Insider's Guide to New Zealand | Brownell Travel

Insider’s Guide to New Zealand

Maybe it’s the incredible scenery, maybe it’s the wine, or maybe it’s the friendly people…but whatever it is, New Zealand is a destination that seems to be on everyone’s bucket list. And if you are traveling across the world to this incredible spot, you need to do it right. And that’s where our partners at Southern Crossings come in. With years of experience and firsthand knowledge, they work with our team to create one-of-a-kind itineraries for our clients. To give you a taste of all that is New Zealand, they have shared the scoop for our Insider’s Guide to New Zealand.

*COVID-19 Update: Domestic travel has reopened in New Zealand as of Thursday, May 14 and we are waiting for official news as to when international borders will reopen.


When To Travel


  • Dec-Mar for the best weather, but do avoid the very busy festive dates if you can.
  • Sep-Nov or Apr-May for shoulder season rates and less tourists.

Where to Go


Northland

The northern tip of the North Island is known for its wealth of beaches and warm year round climate. There’s also rich Maori and colonial history throughout the region throughout the region as it’s known as The Birthplace of the Nation.

  • Don’t Miss: A charter cruise through the 144 islands.
  • Stay: The Lodge at Kauri Cliffs, Helena Bay, Eagles Nest, Tarapunga, The Landing Residences, The Glasshouse

Auckland

By far the country’s largest city and the financial and Commercial capital and gateway city for all international arrivals.. The city graces two huge natural harbours filled with islands such as Waiheke, which blends fine island vineyards with spectacular coastal vistas.

  • Don’t Miss: A visit to Waiheke Island
  • Stay: Park Hyatt, Sofitel Auckland Viaduct Harbour, Hilton Auckland, The Boatshed Waiheke Island, The Hotel Britomart

Central North Island

A large plateau where steam literally seeps out of the ground, as well as boiling pools of sulphur, mud and erupting geysers. Volcanic peaks and deep lakes dominate the landscape. Maori culture is at its best here, with a wide variety of experiences available.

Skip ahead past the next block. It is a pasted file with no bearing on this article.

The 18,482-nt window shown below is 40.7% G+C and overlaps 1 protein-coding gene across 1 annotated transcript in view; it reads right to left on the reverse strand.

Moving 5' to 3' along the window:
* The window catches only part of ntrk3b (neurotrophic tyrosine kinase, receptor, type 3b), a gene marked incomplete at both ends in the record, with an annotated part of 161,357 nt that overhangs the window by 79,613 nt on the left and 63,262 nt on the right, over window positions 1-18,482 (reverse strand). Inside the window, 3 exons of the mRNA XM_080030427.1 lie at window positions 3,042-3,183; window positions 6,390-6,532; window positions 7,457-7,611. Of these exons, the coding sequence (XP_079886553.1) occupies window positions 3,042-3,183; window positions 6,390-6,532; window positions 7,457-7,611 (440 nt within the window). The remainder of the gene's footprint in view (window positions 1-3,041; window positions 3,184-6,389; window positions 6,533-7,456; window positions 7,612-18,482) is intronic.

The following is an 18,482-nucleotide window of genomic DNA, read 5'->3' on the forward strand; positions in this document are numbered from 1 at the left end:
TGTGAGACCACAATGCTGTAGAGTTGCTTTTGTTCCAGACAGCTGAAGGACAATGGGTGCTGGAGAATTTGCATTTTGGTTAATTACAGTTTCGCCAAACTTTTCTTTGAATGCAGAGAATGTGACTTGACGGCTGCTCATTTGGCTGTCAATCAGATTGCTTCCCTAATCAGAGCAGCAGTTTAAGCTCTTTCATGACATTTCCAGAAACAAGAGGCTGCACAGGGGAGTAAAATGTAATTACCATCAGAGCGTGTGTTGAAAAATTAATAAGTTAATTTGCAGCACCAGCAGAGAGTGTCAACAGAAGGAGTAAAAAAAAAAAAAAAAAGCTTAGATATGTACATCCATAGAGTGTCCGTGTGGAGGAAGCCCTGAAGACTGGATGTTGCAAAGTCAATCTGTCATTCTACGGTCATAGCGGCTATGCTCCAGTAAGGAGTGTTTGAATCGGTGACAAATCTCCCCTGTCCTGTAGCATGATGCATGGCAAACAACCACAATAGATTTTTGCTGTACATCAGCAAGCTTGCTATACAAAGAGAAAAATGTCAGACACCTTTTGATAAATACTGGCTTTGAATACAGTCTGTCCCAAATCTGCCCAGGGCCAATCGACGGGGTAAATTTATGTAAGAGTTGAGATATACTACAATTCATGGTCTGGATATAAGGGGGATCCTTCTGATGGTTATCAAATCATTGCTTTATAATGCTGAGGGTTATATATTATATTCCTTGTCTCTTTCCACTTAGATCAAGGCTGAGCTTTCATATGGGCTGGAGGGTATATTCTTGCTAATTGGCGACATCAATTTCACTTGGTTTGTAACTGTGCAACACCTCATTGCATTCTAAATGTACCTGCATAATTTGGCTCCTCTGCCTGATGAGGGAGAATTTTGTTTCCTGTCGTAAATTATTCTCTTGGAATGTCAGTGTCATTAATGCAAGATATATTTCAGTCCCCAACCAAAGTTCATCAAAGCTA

• Don’t Miss: Rich Maori culture in Rotorua.
  • Stay: Huka Lodge, Treetops Lodge, Solitaire Lodge, Poronui Lodge

Hawke’s Bay

The fertile countryside of the Hawke’s Bay is covered in orchards and vineyards. Charming towns such as the artists retreat of Havelock North and Art Deco Napier are must visits, and there is a surprisingly large number of luxury accommodations hidden amongst the vines.

  • Don’t Miss: Private guided cycling tour of the regions vineyards.
  • Stay: The Farm at Cape Kidnappers, Craggy Range Cottages, Greenhill Lodge

Wellington

The nations capital city is compactly situated around a picturesque harbour and home to many fine national institutions such as Te Papa, the Museum of New Zealand. Movie fanatics must see Sir Peter Jackson’s Weta Workshop here too.

  • Don’t miss: A visit to the ‘Beehive’ – New Zealand’s parliament where you can see debates in chamber and our current Prime Minister Jacinda Ardern.
  • Stay: Intercontinental Hotel or further afield Wharekauhau Country Estate

Nelson

Gateway to the gorgeous Abel Tasman National Park, a slice of paradise home to pristine golden sand beaches, amazing hiking tracks, and native rainforest. After a day out, relax with a hoppy brew in the towns burgeoning craft beer scene.

  • Don’t Miss: A day trip into the Abel Tasman National Park by boat for hiking or kayaking
  • Stay: Edenhouse, Falcon Brae Villa, Te Koi – The Lodge at Bronte, Stonefly Lodge

Marlborough

After rugby players and Lord of the Rings, perhaps New Zealand’s most famous export comes from this region, New Zealand’s widely acclaimed Sauvignon Blanc. Stay in a vineyard lodge, or venture further afield to the labyrinth of waterways that make up the Marlborough Sounds.

  • Don’t Miss: Cruising the Marlborough Sounds with a Sav in hand.